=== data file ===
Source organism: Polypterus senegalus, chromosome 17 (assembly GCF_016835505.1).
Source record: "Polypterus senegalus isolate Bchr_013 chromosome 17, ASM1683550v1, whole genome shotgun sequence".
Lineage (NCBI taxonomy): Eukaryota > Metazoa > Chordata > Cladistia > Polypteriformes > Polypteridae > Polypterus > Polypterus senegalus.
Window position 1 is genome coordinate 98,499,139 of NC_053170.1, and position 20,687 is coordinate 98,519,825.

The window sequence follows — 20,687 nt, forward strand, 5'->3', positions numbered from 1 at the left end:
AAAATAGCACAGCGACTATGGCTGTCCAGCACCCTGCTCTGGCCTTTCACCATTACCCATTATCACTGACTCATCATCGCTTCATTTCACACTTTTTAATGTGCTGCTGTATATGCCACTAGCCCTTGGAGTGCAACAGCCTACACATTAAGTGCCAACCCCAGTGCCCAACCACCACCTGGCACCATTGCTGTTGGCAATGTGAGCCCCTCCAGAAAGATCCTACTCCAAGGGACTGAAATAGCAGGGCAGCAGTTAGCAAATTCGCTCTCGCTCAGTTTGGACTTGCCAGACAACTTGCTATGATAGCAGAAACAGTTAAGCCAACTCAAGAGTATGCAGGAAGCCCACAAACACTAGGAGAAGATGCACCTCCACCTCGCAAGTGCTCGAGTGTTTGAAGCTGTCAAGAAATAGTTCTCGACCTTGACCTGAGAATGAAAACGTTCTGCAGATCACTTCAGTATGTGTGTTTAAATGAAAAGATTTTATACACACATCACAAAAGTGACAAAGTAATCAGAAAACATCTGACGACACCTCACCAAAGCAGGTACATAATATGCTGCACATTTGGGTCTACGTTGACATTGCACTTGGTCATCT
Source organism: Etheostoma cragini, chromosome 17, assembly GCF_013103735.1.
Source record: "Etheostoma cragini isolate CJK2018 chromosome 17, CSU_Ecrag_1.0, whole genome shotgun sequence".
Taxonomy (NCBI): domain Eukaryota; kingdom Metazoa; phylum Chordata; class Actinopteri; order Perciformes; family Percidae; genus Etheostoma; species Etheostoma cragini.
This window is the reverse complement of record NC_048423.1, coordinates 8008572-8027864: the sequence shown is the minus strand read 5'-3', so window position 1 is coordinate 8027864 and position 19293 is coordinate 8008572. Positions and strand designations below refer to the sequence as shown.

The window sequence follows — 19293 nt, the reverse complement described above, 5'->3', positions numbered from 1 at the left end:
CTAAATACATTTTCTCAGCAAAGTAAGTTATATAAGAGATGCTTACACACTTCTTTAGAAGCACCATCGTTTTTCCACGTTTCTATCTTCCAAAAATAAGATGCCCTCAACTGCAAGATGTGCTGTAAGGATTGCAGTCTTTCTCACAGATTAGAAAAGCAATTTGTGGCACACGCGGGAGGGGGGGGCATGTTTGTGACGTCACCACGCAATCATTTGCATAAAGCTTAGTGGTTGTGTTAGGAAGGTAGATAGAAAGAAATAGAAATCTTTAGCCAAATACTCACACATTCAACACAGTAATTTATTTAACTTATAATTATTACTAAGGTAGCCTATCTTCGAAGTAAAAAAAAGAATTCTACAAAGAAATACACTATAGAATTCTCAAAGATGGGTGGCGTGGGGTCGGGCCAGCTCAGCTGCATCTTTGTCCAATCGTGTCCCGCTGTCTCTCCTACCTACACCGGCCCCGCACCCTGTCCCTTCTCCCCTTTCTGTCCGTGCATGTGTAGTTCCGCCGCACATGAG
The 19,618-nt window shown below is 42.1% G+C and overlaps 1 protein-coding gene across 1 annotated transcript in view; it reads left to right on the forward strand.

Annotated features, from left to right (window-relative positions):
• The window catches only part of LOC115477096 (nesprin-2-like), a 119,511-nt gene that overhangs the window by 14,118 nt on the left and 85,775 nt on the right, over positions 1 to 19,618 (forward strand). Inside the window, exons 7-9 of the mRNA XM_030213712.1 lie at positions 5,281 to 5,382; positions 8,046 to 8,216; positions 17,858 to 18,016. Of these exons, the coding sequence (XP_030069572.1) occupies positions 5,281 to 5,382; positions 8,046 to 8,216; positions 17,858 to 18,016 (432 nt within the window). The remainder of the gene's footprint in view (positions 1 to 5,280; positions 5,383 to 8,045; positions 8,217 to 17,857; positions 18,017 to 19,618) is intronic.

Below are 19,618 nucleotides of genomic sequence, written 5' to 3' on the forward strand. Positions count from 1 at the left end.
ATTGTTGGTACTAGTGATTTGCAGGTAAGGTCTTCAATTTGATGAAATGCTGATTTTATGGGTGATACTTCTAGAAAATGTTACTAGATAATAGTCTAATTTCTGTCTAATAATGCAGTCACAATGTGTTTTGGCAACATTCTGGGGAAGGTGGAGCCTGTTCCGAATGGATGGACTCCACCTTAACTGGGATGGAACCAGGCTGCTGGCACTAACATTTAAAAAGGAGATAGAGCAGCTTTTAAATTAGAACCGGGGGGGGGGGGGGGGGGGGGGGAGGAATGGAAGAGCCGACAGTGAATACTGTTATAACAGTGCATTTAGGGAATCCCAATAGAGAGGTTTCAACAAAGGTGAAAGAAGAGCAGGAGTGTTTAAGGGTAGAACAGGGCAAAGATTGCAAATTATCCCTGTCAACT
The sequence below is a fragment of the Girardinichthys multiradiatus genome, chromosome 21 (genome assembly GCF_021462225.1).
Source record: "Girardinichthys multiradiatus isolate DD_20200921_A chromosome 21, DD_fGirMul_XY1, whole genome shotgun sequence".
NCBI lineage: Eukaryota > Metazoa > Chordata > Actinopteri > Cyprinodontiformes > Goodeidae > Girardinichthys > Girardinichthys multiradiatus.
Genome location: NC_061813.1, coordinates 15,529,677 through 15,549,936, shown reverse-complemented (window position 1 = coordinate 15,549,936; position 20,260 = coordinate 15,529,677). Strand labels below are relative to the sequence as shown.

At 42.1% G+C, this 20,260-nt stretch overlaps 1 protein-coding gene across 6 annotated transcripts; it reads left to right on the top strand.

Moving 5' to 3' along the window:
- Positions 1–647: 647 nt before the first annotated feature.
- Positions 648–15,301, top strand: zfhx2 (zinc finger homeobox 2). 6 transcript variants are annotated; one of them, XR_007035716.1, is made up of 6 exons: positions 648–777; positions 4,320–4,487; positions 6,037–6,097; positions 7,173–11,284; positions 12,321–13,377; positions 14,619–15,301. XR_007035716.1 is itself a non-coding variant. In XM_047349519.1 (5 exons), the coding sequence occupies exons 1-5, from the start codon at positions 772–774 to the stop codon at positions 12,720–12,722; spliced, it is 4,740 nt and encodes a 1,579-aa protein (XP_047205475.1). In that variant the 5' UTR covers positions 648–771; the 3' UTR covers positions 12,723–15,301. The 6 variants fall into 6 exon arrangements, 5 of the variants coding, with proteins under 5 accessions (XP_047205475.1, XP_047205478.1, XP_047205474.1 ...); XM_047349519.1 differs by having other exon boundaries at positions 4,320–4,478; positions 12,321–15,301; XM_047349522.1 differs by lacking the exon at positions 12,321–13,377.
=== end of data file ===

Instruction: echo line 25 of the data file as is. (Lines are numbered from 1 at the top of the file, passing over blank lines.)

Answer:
- Positions 648–15,301, top strand: zfhx2 (zinc finger homeobox 2). 6 transcript variants are annotated; one of them, XR_007035716.1, is made up of 6 exons: positions 648–777; positions 4,320–4,487; positions 6,037–6,097; positions 7,173–11,284; positions 12,321–13,377; positions 14,619–15,301. XR_007035716.1 is itself a non-coding variant. In XM_047349519.1 (5 exons), the coding sequence occupies exons 1-5, from the start codon at positions 772–774 to the stop codon at positions 12,720–12,722; spliced, it is 4,740 nt and encodes a 1,579-aa protein (XP_047205475.1). In that variant the 5' UTR covers positions 648–771; the 3' UTR covers positions 12,723–15,301. The 6 variants fall into 6 exon arrangements, 5 of the variants coding, with proteins under 5 accessions (XP_047205475.1, XP_047205478.1, XP_047205474.1 ...); XM_047349519.1 differs by having other exon boundaries at positions 4,320–4,478; positions 12,321–15,301; XM_047349522.1 differs by lacking the exon at positions 12,321–13,377.